The last two sailors who were detained in Iran after being hijacked on board an oil tanker arrived home in India this week.
The UN said the 28-man crew on-board the MT Gulf Sky tanker were hijacked on July 5 and told to sail for Iran.
Days after arrival in Bandar Abbas, a port on the Strait of Hormuz, all but two of the ship’s crew were flown back to Mumbai. The pair that remained were without passports and had to stay in Tehran.
The ship's Indian captain, Joginder Singh, told The National the last two, a chief engineer and an able seaman, arrived in New Delhi on Wednesday morning.
“The crew have been in fear of their lives,” said David Hammond, chief executive of Human Rights at Sea, an international welfare charity for seafarers, of the ordeal in Iran.
“From the numerous statements taken, the video testimony calls that have occurred these past six days and the personal engagement we have had, undoubtedly the crew have been through a traumatic experience.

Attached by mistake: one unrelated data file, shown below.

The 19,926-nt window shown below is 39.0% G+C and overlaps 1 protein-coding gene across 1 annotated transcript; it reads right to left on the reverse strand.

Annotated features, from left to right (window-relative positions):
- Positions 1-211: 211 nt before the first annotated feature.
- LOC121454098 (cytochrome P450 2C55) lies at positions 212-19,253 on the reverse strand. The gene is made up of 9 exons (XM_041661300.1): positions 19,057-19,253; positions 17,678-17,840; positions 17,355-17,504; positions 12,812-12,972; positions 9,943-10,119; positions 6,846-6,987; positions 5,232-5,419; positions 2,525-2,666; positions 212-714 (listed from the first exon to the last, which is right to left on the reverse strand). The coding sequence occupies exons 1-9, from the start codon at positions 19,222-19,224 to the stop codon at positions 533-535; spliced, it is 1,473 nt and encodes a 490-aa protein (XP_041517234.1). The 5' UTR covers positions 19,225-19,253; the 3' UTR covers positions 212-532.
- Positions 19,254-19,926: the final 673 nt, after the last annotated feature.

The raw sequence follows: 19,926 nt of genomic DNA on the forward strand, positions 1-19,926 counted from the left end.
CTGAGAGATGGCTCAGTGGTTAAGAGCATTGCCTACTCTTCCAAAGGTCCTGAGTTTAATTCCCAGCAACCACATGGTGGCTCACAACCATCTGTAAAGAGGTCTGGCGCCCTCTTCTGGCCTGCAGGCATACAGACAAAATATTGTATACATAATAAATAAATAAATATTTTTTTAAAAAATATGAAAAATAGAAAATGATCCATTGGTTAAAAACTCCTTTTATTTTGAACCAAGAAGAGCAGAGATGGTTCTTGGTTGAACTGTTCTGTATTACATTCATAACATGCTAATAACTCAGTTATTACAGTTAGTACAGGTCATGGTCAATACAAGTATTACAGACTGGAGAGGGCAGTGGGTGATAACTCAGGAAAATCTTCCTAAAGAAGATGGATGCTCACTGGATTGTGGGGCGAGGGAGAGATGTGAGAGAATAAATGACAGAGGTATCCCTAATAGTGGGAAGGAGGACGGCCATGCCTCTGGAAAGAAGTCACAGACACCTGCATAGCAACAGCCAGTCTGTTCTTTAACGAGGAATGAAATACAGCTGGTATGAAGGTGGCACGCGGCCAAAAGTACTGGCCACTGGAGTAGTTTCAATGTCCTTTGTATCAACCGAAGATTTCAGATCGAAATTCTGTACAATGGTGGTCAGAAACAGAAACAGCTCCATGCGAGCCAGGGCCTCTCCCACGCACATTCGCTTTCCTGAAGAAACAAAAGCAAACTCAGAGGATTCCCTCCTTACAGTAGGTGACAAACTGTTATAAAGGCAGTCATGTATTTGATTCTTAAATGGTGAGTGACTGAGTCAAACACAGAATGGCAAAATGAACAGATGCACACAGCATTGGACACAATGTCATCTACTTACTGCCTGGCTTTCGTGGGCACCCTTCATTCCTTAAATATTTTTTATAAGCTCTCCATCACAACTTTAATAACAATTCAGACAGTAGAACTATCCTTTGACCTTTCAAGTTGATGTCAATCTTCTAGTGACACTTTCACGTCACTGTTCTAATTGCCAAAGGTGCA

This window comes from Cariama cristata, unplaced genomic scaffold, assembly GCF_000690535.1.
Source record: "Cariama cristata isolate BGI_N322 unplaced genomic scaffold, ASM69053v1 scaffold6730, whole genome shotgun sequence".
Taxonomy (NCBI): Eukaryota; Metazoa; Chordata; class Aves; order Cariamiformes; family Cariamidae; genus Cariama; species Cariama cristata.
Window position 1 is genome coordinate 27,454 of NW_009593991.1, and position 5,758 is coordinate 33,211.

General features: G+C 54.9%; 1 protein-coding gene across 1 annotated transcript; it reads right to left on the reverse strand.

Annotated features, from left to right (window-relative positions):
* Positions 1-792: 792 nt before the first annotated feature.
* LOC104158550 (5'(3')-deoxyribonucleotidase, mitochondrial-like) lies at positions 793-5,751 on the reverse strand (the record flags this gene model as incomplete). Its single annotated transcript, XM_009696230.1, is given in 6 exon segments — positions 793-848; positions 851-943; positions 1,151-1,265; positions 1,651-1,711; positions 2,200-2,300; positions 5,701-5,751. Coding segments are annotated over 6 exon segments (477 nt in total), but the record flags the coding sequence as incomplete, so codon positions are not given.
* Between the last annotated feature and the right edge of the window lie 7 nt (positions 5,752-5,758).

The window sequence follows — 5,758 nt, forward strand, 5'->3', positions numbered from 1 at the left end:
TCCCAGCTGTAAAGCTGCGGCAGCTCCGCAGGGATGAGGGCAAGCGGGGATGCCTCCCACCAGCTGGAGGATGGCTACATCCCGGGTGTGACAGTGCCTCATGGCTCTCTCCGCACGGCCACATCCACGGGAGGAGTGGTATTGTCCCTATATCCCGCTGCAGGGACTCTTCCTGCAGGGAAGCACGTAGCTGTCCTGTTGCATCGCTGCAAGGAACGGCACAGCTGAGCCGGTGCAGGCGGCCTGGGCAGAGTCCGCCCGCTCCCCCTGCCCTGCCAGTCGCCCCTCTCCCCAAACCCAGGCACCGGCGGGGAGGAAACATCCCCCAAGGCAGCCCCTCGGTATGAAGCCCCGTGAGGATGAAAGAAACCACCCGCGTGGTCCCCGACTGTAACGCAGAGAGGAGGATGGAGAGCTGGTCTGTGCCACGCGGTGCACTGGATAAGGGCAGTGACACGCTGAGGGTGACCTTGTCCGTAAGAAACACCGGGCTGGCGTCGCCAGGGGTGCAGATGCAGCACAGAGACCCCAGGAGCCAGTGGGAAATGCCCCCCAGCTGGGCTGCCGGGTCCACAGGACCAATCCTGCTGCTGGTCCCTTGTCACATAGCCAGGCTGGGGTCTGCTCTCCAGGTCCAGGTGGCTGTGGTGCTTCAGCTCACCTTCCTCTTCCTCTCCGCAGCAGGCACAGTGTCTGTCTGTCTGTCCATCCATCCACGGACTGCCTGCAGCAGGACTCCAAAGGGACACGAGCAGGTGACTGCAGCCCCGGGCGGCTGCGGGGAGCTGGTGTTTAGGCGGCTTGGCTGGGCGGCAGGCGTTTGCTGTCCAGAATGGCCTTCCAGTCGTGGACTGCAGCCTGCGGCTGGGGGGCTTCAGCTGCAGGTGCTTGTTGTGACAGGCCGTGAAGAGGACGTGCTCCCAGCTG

Satellite images showed the vessel in Iranian waters on July 15.
In May, the US Justice Department filed criminal charges against two Iranians, accusing them of a $12 million (Dh44m) money laundering operation to purchase the tanker, formerly named the MT Nautica. Court documents in the US alleged a smuggling scheme involved the Quds Force of Iran's paramilitary Islamic Revolutionary Guard Corps, as well as the country's national oil and tanker companies.
In a wider humanitarian crisis, many more crew around the world await instructions to return to shore after months of inaction.
About 200,000 seafarers have been stuck at sea during the coronavirus pandemic as the shipping industry ground to a halt.
Tight restrictions on international borders prevented crew changeovers, leaving thousands of sailors stuck on ships for twice as long as contracts allowed.